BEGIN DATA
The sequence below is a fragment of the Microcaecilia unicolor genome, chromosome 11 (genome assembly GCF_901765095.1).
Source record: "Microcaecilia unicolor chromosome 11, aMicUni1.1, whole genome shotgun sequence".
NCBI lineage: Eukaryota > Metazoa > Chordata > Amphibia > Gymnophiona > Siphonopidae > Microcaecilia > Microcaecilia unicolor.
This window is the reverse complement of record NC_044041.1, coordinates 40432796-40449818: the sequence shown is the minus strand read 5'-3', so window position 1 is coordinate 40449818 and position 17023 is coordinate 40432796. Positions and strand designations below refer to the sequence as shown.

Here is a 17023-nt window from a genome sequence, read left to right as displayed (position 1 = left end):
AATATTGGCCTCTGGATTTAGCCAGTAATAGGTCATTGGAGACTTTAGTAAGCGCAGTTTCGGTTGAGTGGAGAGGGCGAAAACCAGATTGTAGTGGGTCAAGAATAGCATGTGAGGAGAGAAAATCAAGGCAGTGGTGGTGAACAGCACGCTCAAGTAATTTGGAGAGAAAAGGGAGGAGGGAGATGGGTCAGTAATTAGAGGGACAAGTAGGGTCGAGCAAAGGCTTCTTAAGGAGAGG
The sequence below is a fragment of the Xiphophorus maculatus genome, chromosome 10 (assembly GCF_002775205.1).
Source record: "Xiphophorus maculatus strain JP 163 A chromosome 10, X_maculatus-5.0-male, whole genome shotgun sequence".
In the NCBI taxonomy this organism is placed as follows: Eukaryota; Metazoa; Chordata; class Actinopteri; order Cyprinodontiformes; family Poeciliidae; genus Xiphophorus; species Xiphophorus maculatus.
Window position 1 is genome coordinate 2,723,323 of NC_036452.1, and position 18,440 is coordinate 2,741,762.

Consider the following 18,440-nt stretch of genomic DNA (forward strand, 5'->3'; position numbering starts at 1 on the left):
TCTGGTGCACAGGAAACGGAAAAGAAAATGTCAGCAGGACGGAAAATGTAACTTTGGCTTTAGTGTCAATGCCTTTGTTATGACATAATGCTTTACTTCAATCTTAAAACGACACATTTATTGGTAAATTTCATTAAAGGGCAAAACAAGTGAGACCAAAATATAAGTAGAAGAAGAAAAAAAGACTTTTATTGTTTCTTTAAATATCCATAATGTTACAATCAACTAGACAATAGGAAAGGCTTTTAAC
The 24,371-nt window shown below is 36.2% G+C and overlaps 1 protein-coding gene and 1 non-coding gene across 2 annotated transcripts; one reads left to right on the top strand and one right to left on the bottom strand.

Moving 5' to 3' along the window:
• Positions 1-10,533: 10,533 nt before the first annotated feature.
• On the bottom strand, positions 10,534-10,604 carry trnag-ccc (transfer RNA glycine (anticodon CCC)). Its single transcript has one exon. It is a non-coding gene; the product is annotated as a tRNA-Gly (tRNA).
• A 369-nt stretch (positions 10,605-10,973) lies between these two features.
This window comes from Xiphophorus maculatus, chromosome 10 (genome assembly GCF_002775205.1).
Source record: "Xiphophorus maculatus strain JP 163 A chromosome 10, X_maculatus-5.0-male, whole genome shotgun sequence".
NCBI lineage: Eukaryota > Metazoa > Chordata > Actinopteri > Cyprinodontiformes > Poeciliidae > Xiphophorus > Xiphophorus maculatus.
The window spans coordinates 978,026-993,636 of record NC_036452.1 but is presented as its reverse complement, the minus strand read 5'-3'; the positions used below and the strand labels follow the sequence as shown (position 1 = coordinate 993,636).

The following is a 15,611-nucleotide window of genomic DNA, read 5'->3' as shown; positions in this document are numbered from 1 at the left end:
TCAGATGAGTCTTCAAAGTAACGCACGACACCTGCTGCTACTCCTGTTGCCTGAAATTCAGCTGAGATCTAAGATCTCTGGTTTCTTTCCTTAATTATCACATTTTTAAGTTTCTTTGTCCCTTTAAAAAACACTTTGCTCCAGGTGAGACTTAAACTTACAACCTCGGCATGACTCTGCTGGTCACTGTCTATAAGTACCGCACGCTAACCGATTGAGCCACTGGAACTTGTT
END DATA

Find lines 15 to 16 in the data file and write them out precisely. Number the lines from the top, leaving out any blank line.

• Positions 1-10,533: 10,533 nt before the first annotated feature.
• On the bottom strand, positions 10,534-10,604 carry trnag-ccc (transfer RNA glycine (anticodon CCC)). Its single transcript has one exon. It is a non-coding gene; the product is annotated as a tRNA-Gly (tRNA).